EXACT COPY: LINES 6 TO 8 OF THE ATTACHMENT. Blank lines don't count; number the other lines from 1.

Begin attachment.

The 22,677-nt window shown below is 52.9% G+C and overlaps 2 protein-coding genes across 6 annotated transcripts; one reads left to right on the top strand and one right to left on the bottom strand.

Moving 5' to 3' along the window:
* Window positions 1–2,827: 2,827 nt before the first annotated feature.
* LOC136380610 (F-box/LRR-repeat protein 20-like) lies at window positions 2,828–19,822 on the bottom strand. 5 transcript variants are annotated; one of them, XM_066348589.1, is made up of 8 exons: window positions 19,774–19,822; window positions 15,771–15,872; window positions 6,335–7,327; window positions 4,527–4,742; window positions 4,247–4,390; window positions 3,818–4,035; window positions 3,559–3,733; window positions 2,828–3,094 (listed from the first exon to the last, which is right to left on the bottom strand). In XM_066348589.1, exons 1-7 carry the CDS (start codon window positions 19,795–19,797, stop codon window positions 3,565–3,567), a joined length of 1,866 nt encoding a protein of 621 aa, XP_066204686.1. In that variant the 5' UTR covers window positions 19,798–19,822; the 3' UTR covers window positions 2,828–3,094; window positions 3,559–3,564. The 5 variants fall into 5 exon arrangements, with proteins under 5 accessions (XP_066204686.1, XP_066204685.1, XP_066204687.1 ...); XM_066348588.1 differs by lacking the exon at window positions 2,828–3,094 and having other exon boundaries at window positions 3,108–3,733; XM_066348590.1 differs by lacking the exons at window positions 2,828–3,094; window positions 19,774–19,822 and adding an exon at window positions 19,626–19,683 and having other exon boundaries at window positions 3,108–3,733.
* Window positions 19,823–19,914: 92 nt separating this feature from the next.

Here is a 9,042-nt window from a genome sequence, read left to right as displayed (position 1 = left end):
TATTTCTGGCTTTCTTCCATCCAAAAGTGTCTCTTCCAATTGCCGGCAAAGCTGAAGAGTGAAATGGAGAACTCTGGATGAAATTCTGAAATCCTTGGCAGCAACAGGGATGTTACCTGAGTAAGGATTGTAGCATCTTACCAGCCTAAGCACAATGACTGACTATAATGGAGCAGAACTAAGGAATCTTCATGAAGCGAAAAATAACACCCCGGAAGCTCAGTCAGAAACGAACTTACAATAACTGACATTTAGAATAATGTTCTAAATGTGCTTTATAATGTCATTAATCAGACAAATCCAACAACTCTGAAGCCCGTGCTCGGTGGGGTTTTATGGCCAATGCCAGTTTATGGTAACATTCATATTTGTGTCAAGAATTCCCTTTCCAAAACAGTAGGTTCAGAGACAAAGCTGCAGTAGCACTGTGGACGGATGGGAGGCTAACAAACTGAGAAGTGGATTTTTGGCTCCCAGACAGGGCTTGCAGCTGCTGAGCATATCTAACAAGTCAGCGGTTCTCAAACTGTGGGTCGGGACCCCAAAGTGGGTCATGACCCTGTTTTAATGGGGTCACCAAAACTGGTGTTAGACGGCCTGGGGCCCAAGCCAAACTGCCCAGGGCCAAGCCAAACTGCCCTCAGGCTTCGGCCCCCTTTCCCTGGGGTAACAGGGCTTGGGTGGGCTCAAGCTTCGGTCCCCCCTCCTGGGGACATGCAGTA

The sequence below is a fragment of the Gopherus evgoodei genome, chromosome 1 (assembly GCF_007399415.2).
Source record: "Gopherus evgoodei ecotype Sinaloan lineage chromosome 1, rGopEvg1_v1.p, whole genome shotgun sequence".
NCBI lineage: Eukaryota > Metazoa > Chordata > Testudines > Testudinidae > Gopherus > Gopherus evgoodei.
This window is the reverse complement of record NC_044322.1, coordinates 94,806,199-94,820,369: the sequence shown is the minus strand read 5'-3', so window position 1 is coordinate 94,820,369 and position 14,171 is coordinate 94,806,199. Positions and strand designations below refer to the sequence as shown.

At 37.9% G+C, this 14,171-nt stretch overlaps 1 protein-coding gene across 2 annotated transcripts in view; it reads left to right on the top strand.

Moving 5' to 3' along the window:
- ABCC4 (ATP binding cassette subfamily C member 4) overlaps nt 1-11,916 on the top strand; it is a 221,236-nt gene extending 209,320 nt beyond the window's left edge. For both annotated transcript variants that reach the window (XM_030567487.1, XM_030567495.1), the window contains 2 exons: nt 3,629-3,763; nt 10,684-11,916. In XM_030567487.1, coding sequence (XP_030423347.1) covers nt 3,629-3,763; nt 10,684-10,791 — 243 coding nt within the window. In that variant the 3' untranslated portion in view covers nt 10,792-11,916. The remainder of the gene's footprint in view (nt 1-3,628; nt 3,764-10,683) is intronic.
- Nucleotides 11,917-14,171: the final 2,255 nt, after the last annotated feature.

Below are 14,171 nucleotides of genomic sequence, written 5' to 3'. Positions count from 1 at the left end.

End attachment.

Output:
Here is a 9,042-nt window from a genome sequence, read left to right as displayed (position 1 = left end):
TATTTCTGGCTTTCTTCCATCCAAAAGTGTCTCTTCCAATTGCCGGCAAAGCTGAAGAGTGAAATGGAGAACTCTGGATGAAATTCTGAAATCCTTGGCAGCAACAGGGATGTTACCTGAGTAAGGATTGTAGCATCTTACCAGCCTAAGCACAATGACTGACTATAATGGAGCAGAACTAAGGAATCTTCATGAAGCGAAAAATAACACCCCGGAAGCTCAGTCAGAAACGAACTTACAATAACTGACATTTAGAATAATGTTCTAAATGTGCTTTATAATGTCATTAATCAGACAAATCCAACAACTCTGAAGCCCGTGCTCGGTGGGGTTTTATGGCCAATGCCAGTTTATGGTAACATTCATATTTGTGTCAAGAATTCCCTTTCCAAAACAGTAGGTTCAGAGACAAAGCTGCAGTAGCACTGTGGACGGATGGGAGGCTAACAAACTGAGAAGTGGATTTTTGGCTCCCAGACAGGGCTTGCAGCTGCTGAGCATATCTAACAAGTCAGCGGTTCTCAAACTGTGGGTCGGGACCCCAAAGTGGGTCATGACCCTGTTTTAATGGGGTCACCAAAACTGGTGTTAGACGGCCTGGGGCCCAAGCCAAACTGCCCAGGGCCAAGCCAAACTGCCCTCAGGCTTCGGCCCCCTTTCCCTGGGGTAACAGGGCTTGGGTGGGCTCAAGCTTCGGTCCCCCCTCCTGGGGACATGCAGTA

The sequence below is a fragment of the Gopherus evgoodei genome, chromosome 1 (assembly GCF_007399415.2).